Vietnam Goes on the Defense as China and U.S. Clash on Trade
(Bloomberg) -- With China and the U.S. as its largest export destinations, Vietnam is seeking ways to insulate itself from an escalating trade war between the world’s two biggest economies.
Analysts are calling for measures from devaluing the dong to increasing scrutiny of products to counter an anticipated flood of Chinese goods. The National Center for Socio-Economic Information and Forecast - under the Ministry of Planning and Investment - has submitted a report to the ministry on the potential impact of the trade war and how authorities should prepare to defend the economy.
“If the U.S. and China escalate the tension with tit-for-tat moves, it could reduce our exports and foreign investment inflow and hurt domestic production,” Luong Van Khoi deputy director general at the center in Hanoi, said in an interview. He declined to give details of the report.
Vietnam’s reliance on exports and foreign direct investment to power growth makes it vulnerable to the showdown between the U.S. and its trading partners like China and the European Union. The economy, much like other developing nations, is also under threat from financial volatility with the currency and stocks weakening while inflation is surging.
“It would be naive to think that Vietnam will remain unscathed from the global trade war,” said Eugenia Victorino, an economist at Australia & New Zealand Banking Group in Singapore. “Vietnam is well integrated into global supply chains. The government needs to carefully calibrate its external and domestic policy settings to offset these risks.”
The central bank should consider devaluing the dong against the U.S. dollar to boost the competitiveness of Vietnamese products, the Vietnam Institute for Economic and Policy Research said this month. The dong, which has lost more than 1 percent this year and is trading at a record low, is still performing better than most Asian currencies.
“Devaluing the dong can help exports, but it will also fuel inflation and increase costs in importing materials for domestic productions, therefore we must be very cautious,” said Can Van Luc a senior economist at Hanoi-based Bank for Investment and Development of Vietnam. “A drop of about 2 percent for the dong for the entire 2018 will be suitable.”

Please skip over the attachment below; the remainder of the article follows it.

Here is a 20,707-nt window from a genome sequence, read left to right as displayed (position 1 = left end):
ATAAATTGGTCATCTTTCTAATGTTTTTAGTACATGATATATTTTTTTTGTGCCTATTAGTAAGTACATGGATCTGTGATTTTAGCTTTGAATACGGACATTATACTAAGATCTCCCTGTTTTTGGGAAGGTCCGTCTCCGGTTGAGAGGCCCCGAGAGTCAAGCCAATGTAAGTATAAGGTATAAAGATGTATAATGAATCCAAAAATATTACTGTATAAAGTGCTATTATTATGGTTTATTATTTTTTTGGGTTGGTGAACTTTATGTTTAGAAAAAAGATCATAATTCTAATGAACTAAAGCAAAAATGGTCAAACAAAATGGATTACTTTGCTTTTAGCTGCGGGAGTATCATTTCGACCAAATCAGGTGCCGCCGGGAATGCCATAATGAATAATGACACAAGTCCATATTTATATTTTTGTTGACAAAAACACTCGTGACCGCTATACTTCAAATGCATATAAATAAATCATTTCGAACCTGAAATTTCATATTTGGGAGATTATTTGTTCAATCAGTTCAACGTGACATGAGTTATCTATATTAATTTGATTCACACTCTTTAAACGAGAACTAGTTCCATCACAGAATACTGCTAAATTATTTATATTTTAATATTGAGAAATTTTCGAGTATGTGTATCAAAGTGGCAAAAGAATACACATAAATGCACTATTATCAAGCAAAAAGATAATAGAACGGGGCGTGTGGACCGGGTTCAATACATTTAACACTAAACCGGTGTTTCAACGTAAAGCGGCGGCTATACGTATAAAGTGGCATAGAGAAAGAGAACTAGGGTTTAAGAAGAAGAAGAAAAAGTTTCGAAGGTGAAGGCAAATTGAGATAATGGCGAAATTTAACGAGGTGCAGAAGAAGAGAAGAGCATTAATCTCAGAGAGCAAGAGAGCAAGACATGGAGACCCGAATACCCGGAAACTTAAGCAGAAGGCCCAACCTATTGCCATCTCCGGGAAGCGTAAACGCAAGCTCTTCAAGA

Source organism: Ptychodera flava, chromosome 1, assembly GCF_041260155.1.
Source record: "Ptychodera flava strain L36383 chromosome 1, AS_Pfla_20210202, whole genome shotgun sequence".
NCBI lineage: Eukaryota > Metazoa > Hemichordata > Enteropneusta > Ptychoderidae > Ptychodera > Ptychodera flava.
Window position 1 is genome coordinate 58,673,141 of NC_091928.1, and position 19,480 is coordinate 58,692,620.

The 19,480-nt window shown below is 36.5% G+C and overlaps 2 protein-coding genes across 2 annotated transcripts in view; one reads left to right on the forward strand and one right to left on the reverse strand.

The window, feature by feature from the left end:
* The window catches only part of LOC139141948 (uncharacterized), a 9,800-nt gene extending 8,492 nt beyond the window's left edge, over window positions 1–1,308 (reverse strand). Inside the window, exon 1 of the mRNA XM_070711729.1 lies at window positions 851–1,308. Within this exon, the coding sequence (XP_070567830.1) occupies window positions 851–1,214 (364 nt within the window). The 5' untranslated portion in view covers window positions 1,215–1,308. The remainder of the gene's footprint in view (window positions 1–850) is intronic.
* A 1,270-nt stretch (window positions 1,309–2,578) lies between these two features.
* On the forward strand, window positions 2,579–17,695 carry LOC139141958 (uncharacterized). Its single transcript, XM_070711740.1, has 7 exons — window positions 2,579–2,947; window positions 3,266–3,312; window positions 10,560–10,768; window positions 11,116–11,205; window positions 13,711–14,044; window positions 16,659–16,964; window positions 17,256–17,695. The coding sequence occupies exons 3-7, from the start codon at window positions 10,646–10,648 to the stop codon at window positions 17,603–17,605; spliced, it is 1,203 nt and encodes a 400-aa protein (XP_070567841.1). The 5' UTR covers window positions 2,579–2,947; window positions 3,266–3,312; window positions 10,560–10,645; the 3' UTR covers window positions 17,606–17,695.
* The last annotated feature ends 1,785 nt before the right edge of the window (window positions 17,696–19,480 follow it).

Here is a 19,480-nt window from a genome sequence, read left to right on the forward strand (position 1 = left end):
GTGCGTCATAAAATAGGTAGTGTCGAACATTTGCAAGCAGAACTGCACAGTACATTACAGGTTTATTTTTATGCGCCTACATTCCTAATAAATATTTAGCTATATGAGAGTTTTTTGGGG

The dong is little changed at 23,045 per dollar as of 9:30 a.m. in Hanoi, according to data compiled by Bloomberg.
With the U.S. threatening more tariffs on Chinese goods, Vietnam is worried that Chinese products such as garments, leather and furniture will flood the local market. The trade ministry is working to prevent such an eventuality, Minister Tran Tuan Anh said this month.
The nation imported $57 billion of goods from China last year.
Ministries should work together to come up with non-tariff measures to limit large inflows of Chinese products, both Luc and Khoi suggested. Authorities need to intensify quality check at border checkpoints and increase quality requirements, they said.
Reducing costs for exporters and producers by cutting the number of licenses and permits, as well as helping them find new markets would also help, said Nguyen Anh Duong, head of the macroeconomic policies department in the Central Institute for Economic Management, a government think-tank in Hanoi.
Exports, which accounted for 102 percent of gross domestic product in 2017, are holding up. They gained 16 percent in January to June from a year ago, outperforming those in Singapore and the Philippines.
Vietnam has transformed itself into a manufacturing giant and shipments of Samsung Electronics Co. alone accounted for about a fourth of its $227 billion exports last year.
It would need exports to remain strong to support economic growth, which eased to 6.8 percent in the second quarter. The government has already forecast a further slowing in the second half of the year.
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